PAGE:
You Need To Sit Down For This One
Broadcasters are saying that they have a plan in place to address this issue and are hinting that now that TV has gone digital, it's a plan that could go into affect in the next couple of months. Someone asked me today if this "technology" wasn't already in-place and why haven't they already used it?
Good question, considering that advertiser use of the mid-tones of sound probably could be regulated, but the networks don't want to, apparently. I mean, hey! That's akin to slapping the hand that feeds you.
What I see as the downside of the digital age is that advertisers are now going to have a broader range of sounds to use instead of just volume. To me, that means that they'll be able use more tech-speak to make excuses for why the ads are louder, yet again.
Eshoo's bill, H.R. 1084, after being floated for approximately a year, finally had its moment in the light. And it seems that broadcasters fingers are much deeper in pockets than this naive writer suspected.
David Donovan, president of the Association for Maximum Service Television, produced an argument saying that there will be a "recommended practice" in place by September that makes suggestions on what levels sound should be at during shows and ads.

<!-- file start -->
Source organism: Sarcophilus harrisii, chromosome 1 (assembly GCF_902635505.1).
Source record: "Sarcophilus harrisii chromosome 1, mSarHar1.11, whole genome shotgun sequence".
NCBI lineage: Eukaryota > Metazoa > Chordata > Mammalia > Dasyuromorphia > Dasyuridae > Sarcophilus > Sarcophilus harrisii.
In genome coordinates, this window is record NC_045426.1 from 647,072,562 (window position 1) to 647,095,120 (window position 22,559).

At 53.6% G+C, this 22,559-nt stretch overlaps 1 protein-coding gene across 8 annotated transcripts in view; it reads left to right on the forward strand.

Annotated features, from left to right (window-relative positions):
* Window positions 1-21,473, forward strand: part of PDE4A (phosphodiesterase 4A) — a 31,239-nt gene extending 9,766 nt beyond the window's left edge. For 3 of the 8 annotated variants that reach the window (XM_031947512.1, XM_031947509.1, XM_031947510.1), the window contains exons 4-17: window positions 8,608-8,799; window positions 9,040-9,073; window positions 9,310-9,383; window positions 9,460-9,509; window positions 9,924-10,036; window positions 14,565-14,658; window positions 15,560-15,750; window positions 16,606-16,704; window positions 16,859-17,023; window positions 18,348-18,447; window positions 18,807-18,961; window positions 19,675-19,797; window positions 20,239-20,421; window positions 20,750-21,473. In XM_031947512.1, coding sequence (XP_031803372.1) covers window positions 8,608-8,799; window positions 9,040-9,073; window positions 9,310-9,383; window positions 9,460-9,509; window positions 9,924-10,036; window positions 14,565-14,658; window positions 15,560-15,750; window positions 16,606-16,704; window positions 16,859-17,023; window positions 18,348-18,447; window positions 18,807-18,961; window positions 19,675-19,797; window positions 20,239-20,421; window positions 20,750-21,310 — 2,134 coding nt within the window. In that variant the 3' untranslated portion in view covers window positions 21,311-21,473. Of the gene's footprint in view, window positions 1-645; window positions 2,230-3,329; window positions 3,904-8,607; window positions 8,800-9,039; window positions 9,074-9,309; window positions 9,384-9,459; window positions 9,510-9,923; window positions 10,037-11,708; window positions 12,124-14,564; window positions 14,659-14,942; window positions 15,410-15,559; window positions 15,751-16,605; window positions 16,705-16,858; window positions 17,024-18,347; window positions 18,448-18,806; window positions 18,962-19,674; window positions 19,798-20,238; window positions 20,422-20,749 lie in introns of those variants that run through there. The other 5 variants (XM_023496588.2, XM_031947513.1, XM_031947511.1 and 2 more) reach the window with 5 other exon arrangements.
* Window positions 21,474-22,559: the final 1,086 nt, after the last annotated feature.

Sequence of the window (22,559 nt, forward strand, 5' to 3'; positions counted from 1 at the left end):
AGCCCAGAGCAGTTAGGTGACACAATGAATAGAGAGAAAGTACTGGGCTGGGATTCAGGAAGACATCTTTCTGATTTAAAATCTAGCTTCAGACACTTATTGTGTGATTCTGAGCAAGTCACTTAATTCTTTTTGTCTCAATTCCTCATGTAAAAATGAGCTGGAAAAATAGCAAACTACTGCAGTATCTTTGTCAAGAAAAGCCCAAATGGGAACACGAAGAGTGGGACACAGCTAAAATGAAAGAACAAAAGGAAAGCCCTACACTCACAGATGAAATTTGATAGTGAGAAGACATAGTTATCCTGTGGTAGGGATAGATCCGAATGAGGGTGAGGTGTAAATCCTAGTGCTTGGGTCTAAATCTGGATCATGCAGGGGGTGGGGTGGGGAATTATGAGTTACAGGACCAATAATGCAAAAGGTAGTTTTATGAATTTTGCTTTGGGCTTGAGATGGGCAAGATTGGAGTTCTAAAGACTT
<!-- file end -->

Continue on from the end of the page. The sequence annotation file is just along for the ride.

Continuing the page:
Congress lapped it up like a cat at a milk bowl and decided that they will let broadcasters police their own for now and if the problem was not resolved, that they will reintroduce the bill next year.
Sigh... Give me a break! That means the bill will be reintroduced and then float around for another year until they stall it yet again.
In The End, Advertisers Win
Broadcasters got a stay in the bill and we continue to suffer.
Sure, volume is a perceived thing. That's why on some cable stations I have to crank my volume 50% higher to hear the shows and yet the commercials are still at their usual mode of LOUD. Because I perceive it. Some say that's a ploy disseminated by the stations heavily in the pockets of the advertisers. It does seem odd, but I can't tell you for a fact that's what is behind it... though if I look, it sometimes does seem that the network slamming me with this mix of volume has even more ads than most networks and probably pays a chunk of money through the nose to guarantee first TV rights to movies. Hmm...
So, while advertisers drop almost $300 billion a year into commercials, the consumers are left with ringing ears. The more patient and possibly wiser consumer would rather rent or buy DVD's of shows than deal with this noise crap.
Than again, my suspicious mindset wonders if that alone might not be the agenda all along?
As far as I can tell, there are no good answers on the horizon for us. We'll will just have to keep thumping our volume or mute buttons to save ourselves from the distraction that is the noise of advertising. If you've come up with a working solution, please, let the readers here at Screen Rant know about it. We could use some auditory assistance.